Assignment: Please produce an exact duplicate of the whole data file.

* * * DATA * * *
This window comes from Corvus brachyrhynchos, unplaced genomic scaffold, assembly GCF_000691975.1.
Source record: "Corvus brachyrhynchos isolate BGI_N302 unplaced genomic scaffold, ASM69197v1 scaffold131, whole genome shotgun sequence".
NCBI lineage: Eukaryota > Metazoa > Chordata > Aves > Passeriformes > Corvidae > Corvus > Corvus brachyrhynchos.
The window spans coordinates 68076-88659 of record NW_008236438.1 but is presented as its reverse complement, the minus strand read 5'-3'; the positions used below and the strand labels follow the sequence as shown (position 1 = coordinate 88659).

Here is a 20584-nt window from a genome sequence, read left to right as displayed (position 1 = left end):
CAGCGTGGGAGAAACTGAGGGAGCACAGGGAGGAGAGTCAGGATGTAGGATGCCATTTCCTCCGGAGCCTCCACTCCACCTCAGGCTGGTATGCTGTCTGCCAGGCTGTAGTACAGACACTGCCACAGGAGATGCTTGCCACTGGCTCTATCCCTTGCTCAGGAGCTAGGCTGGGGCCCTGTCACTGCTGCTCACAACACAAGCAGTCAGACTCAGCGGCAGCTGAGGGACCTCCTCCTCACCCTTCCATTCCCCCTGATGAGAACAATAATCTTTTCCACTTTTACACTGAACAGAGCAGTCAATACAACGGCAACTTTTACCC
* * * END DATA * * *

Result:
This window comes from Corvus brachyrhynchos, unplaced genomic scaffold, assembly GCF_000691975.1.
Source record: "Corvus brachyrhynchos isolate BGI_N302 unplaced genomic scaffold, ASM69197v1 scaffold131, whole genome shotgun sequence".
NCBI lineage: Eukaryota > Metazoa > Chordata > Aves > Passeriformes > Corvidae > Corvus > Corvus brachyrhynchos.
The window spans coordinates 68076-88659 of record NW_008236438.1 but is presented as its reverse complement, the minus strand read 5'-3'; the positions used below and the strand labels follow the sequence as shown (position 1 = coordinate 88659).

Here is a 20584-nt window from a genome sequence, read left to right as displayed (position 1 = left end):
CAGCGTGGGAGAAACTGAGGGAGCACAGGGAGGAGAGTCAGGATGTAGGATGCCATTTCCTCCGGAGCCTCCACTCCACCTCAGGCTGGTATGCTGTCTGCCAGGCTGTAGTACAGACACTGCCACAGGAGATGCTTGCCACTGGCTCTATCCCTTGCTCAGGAGCTAGGCTGGGGCCCTGTCACTGCTGCTCACAACACAAGCAGTCAGACTCAGCGGCAGCTGAGGGACCTCCTCCTCACCCTTCCATTCCCCCTGATGAGAACAATAATCTTTTCCACTTTTACACTGAACAGAGCAGTCAATACAACGGCAACTTTTACCC